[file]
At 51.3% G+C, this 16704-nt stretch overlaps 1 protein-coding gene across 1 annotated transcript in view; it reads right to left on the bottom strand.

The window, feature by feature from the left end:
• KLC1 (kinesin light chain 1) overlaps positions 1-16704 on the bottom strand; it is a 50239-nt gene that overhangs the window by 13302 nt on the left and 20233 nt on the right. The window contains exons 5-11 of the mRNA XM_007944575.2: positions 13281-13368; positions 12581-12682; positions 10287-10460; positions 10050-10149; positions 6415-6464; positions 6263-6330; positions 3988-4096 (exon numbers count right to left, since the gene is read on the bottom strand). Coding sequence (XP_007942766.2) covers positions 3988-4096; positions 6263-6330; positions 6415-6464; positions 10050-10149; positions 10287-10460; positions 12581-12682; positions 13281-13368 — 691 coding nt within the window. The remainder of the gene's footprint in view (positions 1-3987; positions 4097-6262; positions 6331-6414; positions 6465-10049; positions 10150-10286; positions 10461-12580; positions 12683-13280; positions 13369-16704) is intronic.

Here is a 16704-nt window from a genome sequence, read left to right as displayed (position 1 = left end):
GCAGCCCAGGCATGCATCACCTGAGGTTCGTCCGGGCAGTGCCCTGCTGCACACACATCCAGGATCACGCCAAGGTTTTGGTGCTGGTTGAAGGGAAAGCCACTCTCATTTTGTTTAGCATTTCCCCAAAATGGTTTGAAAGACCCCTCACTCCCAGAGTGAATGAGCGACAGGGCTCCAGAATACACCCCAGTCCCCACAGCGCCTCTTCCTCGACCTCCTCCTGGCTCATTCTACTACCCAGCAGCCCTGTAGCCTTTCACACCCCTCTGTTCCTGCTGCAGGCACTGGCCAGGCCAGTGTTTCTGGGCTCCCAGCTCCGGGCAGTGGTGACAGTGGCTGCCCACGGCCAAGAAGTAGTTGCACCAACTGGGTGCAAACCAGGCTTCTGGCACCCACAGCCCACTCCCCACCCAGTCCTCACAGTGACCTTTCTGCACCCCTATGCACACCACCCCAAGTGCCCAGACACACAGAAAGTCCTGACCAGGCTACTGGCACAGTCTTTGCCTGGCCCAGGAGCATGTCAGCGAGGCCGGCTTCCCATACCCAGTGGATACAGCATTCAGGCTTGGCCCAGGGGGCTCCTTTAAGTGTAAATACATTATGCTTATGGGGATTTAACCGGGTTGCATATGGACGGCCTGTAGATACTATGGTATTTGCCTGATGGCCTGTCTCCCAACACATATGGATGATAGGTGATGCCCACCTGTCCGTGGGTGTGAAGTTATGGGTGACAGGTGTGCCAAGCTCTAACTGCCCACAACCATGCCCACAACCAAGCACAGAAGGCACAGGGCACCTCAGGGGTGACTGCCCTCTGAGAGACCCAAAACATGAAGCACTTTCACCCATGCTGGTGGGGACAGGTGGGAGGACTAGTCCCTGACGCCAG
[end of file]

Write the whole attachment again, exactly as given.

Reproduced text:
At 51.3% G+C, this 16704-nt stretch overlaps 1 protein-coding gene across 1 annotated transcript in view; it reads right to left on the bottom strand.

The window, feature by feature from the left end:
• KLC1 (kinesin light chain 1) overlaps positions 1-16704 on the bottom strand; it is a 50239-nt gene that overhangs the window by 13302 nt on the left and 20233 nt on the right. The window contains exons 5-11 of the mRNA XM_007944575.2: positions 13281-13368; positions 12581-12682; positions 10287-10460; positions 10050-10149; positions 6415-6464; positions 6263-6330; positions 3988-4096 (exon numbers count right to left, since the gene is read on the bottom strand). Coding sequence (XP_007942766.2) covers positions 3988-4096; positions 6263-6330; positions 6415-6464; positions 10050-10149; positions 10287-10460; positions 12581-12682; positions 13281-13368 — 691 coding nt within the window. The remainder of the gene's footprint in view (positions 1-3987; positions 4097-6262; positions 6331-6414; positions 6465-10049; positions 10150-10286; positions 10461-12580; positions 12683-13280; positions 13369-16704) is intronic.

Here is a 16704-nt window from a genome sequence, read left to right as displayed (position 1 = left end):
GCAGCCCAGGCATGCATCACCTGAGGTTCGTCCGGGCAGTGCCCTGCTGCACACACATCCAGGATCACGCCAAGGTTTTGGTGCTGGTTGAAGGGAAAGCCACTCTCATTTTGTTTAGCATTTCCCCAAAATGGTTTGAAAGACCCCTCACTCCCAGAGTGAATGAGCGACAGGGCTCCAGAATACACCCCAGTCCCCACAGCGCCTCTTCCTCGACCTCCTCCTGGCTCATTCTACTACCCAGCAGCCCTGTAGCCTTTCACACCCCTCTGTTCCTGCTGCAGGCACTGGCCAGGCCAGTGTTTCTGGGCTCCCAGCTCCGGGCAGTGGTGACAGTGGCTGCCCACGGCCAAGAAGTAGTTGCACCAACTGGGTGCAAACCAGGCTTCTGGCACCCACAGCCCACTCCCCACCCAGTCCTCACAGTGACCTTTCTGCACCCCTATGCACACCACCCCAAGTGCCCAGACACACAGAAAGTCCTGACCAGGCTACTGGCACAGTCTTTGCCTGGCCCAGGAGCATGTCAGCGAGGCCGGCTTCCCATACCCAGTGGATACAGCATTCAGGCTTGGCCCAGGGGGCTCCTTTAAGTGTAAATACATTATGCTTATGGGGATTTAACCGGGTTGCATATGGACGGCCTGTAGATACTATGGTATTTGCCTGATGGCCTGTCTCCCAACACATATGGATGATAGGTGATGCCCACCTGTCCGTGGGTGTGAAGTTATGGGTGACAGGTGTGCCAAGCTCTAACTGCCCACAACCATGCCCACAACCAAGCACAGAAGGCACAGGGCACCTCAGGGGTGACTGCCCTCTGAGAGACCCAAAACATGAAGCACTTTCACCCATGCTGGTGGGGACAGGTGGGAGGACTAGTCCCTGACGCCAG